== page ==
Sir Chris Hoy MBE is a ruthless competitor of the highest level. However, he has a unique ability to neutralise his status and make you feel like his equal, which sounds ridiculous, seeing as he is the most decorated track cyclist in the world.
Between 2013-2019 I worked within Sky's cycling sponsorship team. During this period, I had the honour to work with Britain's greatest. Meeting my heroes was never a letdown. Sir Bradley Wiggins carries the aura of a rock star, Geraint Thomas has cheeky charm, Joanna Rowsell has thought-provoking intelligence. I'm not trying to brag, I'm just trying to demonstrate how special it feels to be in the company of Sir Chris Hoy.
Perhaps this is due to his humble upbringing? Sir Chris started on a secondhand kids bike that his parents bought at a jumble sale for a fiver. He started racing BMX at the age of 7 - hooked on speed, adrenaline, and competition. Chris had his first taste of Olympic success at Sydney in 2000, with a silver medal in the Team Sprint.
In the 2004 Athens Olympics, Chris took his first gold medal in the Kilo time trial - which was dropped from the Beijing Olympics and forced him to switch and adapt for the Sprint, Team Sprint and Keirin. I'd call this a blessing in disguise, as this transformed him from a one-dimensional kilo specialist into a sprint and keirin legend. The GB track cycling team dominated Beijing, winning 7 out of 10 gold medals on offer. 3 of which were won by Chris. Cycling covered the front pages, which kick-started a golden era for the sport in the UK.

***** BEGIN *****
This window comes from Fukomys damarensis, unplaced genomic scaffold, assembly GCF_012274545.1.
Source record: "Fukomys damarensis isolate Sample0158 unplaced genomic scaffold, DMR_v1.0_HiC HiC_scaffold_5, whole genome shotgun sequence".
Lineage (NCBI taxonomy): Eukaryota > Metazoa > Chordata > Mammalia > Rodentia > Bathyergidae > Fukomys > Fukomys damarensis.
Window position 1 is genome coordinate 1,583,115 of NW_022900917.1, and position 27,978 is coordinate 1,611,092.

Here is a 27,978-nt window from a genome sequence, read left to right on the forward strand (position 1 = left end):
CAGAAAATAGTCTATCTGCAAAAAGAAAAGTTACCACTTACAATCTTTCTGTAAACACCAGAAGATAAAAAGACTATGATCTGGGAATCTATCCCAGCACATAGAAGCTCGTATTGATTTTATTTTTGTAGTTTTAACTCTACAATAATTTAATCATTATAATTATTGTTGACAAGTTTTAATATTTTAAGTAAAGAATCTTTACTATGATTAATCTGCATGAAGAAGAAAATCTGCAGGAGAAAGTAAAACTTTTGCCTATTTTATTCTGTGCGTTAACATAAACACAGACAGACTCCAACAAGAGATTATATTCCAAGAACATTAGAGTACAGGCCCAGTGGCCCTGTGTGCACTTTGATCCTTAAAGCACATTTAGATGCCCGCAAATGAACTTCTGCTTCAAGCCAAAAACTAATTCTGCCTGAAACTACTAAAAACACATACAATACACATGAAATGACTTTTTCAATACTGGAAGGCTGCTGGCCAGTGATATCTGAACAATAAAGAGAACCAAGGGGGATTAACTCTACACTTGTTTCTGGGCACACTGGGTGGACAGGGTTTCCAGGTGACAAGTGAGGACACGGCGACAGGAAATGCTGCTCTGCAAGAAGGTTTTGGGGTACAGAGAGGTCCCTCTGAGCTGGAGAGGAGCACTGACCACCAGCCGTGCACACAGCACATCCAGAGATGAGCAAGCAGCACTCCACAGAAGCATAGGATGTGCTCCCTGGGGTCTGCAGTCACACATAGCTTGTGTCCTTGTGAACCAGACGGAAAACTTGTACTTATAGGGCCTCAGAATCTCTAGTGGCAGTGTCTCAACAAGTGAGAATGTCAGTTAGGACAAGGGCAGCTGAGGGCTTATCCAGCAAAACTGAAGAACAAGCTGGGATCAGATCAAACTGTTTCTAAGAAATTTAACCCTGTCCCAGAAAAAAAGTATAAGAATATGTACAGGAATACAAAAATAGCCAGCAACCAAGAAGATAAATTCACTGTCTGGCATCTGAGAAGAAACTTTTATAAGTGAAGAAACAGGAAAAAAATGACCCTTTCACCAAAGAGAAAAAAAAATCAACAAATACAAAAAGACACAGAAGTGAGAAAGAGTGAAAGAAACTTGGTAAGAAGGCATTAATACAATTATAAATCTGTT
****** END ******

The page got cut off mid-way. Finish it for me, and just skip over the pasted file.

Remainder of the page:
After Beijing, Chris became BBC Sports Personality of the year and was awarded a Knighthood in 2009. His mother received an MBE on the same day for services to nursing (a special family, indeed).
2012 capped off his professional cycling career. The opportunity to compete at a home Olympics is something not many athletes are lucky enough to experience. In 2012, Chris led Team GB into the stadium for the Opening Ceremony. A few days later, he won his record-breaking 5th and 6th gold medals.
Chris is the most elite, non-elitist person I have ever encountered. You always turn up with a bit of stage fright when you meet your heroes. For example, I once took a ride in the Team Wiggins car during the 2015 Tour of Britain. DS, Simon Cope handed me a bottle to pass out the window to Brad. My hands were shaking so much that Brad had to catch the bloody thing with all the skill of a Jonny Wilkinson receiving the ball before his 2003 World Cup Winning drop-kick.
However, within 30 seconds of meeting Chris, I felt at complete ease. I could be myself without nervously stumbling over my words or saying something ridiculous. We shook hands and shared a flapjack in a car park before riding and filming together. Chris had just got back from a trip to Mallorca, so we chatted about one of our mutual favourite climbs on the island, Sa Calobra. I felt like I was talking to an old friend.
Sir Chris is not just the most successful track cyclist - ever, or Great Britain's joint-most successful Olympic athlete of all time. He is a family man and a mental health advocate. To me, this is how a real champion conducts themselves. They give back more than they put in.
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